Equal vs Coequal - What's the difference?

equal | coequal |


As adjectives the difference between equal and coequal

is that equal is (label) the same in all respects while coequal is equal to each other in size, rank or position.

As nouns the difference between equal and coequal

is that equal is a person or thing of equal status to others while coequal is an equal person or thing.

As a verb equal

is (mathematics) to be equal to, to have the same value as; to correspond to.

equal

English

Alternative forms

* (archaic) * (archaic)

Adjective

(en adjective)
  • (label) The same in all respects.
  • * (1671-1743)
  • They who are not disposed to receive them may let them alone or reject them; it is equal to me.
  • Exactly identical, having the same value.
  • *
  • , title=(The Celebrity), chapter=10 , passage=The skipper Mr. Cooke had hired at Far Harbor was a God-fearing man with a luke warm interest in his new billet and employer, and had only been prevailed upon to take charge of the yacht after the offer of an emolument equal to half a year's sea pay of an ensign in the navy.}}
  • (label) Fair, impartial.
  • * 1644 , (John Milton), (Aeropagitica) :
  • it could not but much redound to the lustre of your milde and equall Government, when as private persons are hereby animated to thinke ye better pleas'd with publick advice, then other statists have been delighted heretofore with publicke flattery.
  • * Bible, (w) xviii. 29
  • Are not my ways equal ?
  • * (Edmund Spenser) (c.1552–1599)
  • Thee, O Jove, no equal judge I deem.
  • (label) Adequate; sufficiently capable or qualified.
  • * 1881 , (Jane Austen), , p. 311
  • her comprehension was certainly more equal to the covert meaning, the superior intelligence, of those five letters so arranged.
  • * (1609-1674)
  • The Scots trusted not their own numbers as equal to fight with the English.
  • * (John Dryden) (1631-1700)
  • It is not permitted to me to make my commendations equal to your merit.
  • * (Ralph Waldo Emerson) (1803-1882)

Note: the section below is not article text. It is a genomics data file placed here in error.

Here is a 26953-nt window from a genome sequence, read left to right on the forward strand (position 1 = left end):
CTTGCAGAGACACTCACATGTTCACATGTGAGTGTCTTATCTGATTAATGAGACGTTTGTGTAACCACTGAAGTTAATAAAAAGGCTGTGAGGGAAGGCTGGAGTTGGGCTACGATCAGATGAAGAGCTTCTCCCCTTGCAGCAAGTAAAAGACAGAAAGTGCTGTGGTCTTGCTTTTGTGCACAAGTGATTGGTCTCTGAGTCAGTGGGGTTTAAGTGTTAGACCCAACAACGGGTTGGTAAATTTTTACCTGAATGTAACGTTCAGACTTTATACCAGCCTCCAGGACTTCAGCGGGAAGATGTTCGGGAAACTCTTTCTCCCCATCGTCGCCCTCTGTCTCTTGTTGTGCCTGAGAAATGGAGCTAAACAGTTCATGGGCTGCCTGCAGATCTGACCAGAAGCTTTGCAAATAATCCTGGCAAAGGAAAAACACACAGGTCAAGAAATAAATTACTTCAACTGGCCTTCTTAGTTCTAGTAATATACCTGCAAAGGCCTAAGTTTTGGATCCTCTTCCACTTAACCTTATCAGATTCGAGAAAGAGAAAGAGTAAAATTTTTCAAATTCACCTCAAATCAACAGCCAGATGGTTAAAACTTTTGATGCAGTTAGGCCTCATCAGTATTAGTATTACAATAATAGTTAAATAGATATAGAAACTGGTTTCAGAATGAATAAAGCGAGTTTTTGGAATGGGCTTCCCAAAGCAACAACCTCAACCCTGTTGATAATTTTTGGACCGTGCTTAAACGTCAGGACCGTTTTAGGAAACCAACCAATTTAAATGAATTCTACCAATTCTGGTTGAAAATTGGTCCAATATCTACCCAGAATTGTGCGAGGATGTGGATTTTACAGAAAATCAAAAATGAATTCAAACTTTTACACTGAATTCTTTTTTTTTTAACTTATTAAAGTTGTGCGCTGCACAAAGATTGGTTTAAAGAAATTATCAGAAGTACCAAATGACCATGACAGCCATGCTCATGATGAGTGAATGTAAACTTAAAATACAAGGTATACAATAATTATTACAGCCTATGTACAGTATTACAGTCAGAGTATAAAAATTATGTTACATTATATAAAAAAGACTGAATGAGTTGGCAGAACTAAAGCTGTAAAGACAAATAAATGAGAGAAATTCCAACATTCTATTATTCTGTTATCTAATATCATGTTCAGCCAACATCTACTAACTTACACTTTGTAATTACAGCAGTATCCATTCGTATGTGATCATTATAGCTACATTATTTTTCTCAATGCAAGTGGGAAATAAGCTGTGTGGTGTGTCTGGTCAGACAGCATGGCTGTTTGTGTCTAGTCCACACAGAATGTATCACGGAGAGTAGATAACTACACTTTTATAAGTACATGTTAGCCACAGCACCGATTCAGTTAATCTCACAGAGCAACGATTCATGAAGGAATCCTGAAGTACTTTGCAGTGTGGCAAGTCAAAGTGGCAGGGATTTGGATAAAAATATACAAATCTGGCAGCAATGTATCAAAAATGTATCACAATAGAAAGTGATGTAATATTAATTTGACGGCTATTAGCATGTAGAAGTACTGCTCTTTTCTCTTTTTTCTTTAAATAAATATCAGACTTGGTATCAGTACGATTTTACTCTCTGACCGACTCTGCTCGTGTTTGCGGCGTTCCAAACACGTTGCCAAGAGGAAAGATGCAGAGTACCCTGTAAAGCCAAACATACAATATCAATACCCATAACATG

• whose voice an equal messenger / Conveyed thy meaning mild.
  • (label) Not variable; equable; uniform; even.
  • * (John Dryden) (1631-1700)
  • an equal temper
  • (label) Intended for voices of one kind only, either all male or all female; not mixed.
  • Usage notes

    *

    Synonyms

    * (the same in all respects) identical * (exactly identical) equivalent, identical * (unvarying) even, fair, uniform, unvarying

    Verb

  • (mathematics) To be equal to, to have the same value as; to correspond to.
  • Two plus two equals four.
  • To be equivalent to; to match
  • * 2004 , Mary Levy and Jim Kelly, Marv Levy: Where Else Would You Rather Be?
  • There was an even more remarkable attendance figure that underscores the devotion exhibited by our fans, because it was in 1991 that they set a single season in-stadium attendance record that has never been equaled .
  • (informal) To have as its consequence.
  • Losing this deal equals losing your job.
    Might does not equal right.

    Synonyms

    * (to be equal to) be, is * (sense) entail, imply, lead to, mean, result in, spell

    Noun

    (en noun)
  • A person or thing of equal status to others.
  • We're all equals here.
    This beer has no equal .
  • * Addison
  • Those who were once his equals envy and defame him.
  • (obsolete) State of being equal; equality.
  • (Spenser)

    Synonyms

    * (person or thing of equal status to others) peer

    Derived terms

    * equally * equalize/equalise * unequal * equal temperament

    Statistics

    *

    coequal

    English

    Alternative forms

    * (qualifier)

    Adjective

  • equal to each other in size, rank or position.
  • Noun

    (en noun)
  • An equal person or thing.
  • References

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